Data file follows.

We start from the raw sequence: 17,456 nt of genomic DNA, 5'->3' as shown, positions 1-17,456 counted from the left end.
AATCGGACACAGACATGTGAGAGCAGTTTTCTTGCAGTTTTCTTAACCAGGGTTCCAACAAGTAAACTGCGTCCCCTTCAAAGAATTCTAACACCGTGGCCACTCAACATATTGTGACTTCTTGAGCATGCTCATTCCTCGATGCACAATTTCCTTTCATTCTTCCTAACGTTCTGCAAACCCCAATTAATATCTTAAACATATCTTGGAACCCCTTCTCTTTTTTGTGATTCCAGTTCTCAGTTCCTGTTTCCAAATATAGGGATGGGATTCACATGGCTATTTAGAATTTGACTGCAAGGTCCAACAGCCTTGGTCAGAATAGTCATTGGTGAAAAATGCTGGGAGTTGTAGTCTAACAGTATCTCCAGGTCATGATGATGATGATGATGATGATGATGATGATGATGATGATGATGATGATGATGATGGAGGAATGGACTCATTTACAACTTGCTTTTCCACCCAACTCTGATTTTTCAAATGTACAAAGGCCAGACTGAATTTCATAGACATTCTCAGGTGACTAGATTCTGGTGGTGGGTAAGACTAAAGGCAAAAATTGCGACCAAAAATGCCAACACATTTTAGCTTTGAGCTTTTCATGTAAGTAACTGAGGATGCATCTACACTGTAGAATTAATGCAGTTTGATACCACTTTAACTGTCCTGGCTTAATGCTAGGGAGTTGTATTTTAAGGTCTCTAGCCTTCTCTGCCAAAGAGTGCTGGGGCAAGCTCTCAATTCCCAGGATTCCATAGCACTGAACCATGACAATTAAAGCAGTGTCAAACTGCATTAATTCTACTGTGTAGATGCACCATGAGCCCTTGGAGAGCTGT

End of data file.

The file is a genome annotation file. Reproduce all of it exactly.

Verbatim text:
We start from the raw sequence: 17,456 nt of genomic DNA, 5'->3' as shown, positions 1-17,456 counted from the left end.
AATCGGACACAGACATGTGAGAGCAGTTTTCTTGCAGTTTTCTTAACCAGGGTTCCAACAAGTAAACTGCGTCCCCTTCAAAGAATTCTAACACCGTGGCCACTCAACATATTGTGACTTCTTGAGCATGCTCATTCCTCGATGCACAATTTCCTTTCATTCTTCCTAACGTTCTGCAAACCCCAATTAATATCTTAAACATATCTTGGAACCCCTTCTCTTTTTTGTGATTCCAGTTCTCAGTTCCTGTTTCCAAATATAGGGATGGGATTCACATGGCTATTTAGAATTTGACTGCAAGGTCCAACAGCCTTGGTCAGAATAGTCATTGGTGAAAAATGCTGGGAGTTGTAGTCTAACAGTATCTCCAGGTCATGATGATGATGATGATGATGATGATGATGATGATGATGATGATGATGATGATGATGGAGGAATGGACTCATTTACAACTTGCTTTTCCACCCAACTCTGATTTTTCAAATGTACAAAGGCCAGACTGAATTTCATAGACATTCTCAGGTGACTAGATTCTGGTGGTGGGTAAGACTAAAGGCAAAAATTGCGACCAAAAATGCCAACACATTTTAGCTTTGAGCTTTTCATGTAAGTAACTGAGGATGCATCTACACTGTAGAATTAATGCAGTTTGATACCACTTTAACTGTCCTGGCTTAATGCTAGGGAGTTGTATTTTAAGGTCTCTAGCCTTCTCTGCCAAAGAGTGCTGGGGCAAGCTCTCAATTCCCAGGATTCCATAGCACTGAACCATGACAATTAAAGCAGTGTCAAACTGCATTAATTCTACTGTGTAGATGCACCATGAGCCCTTGGAGAGCTGT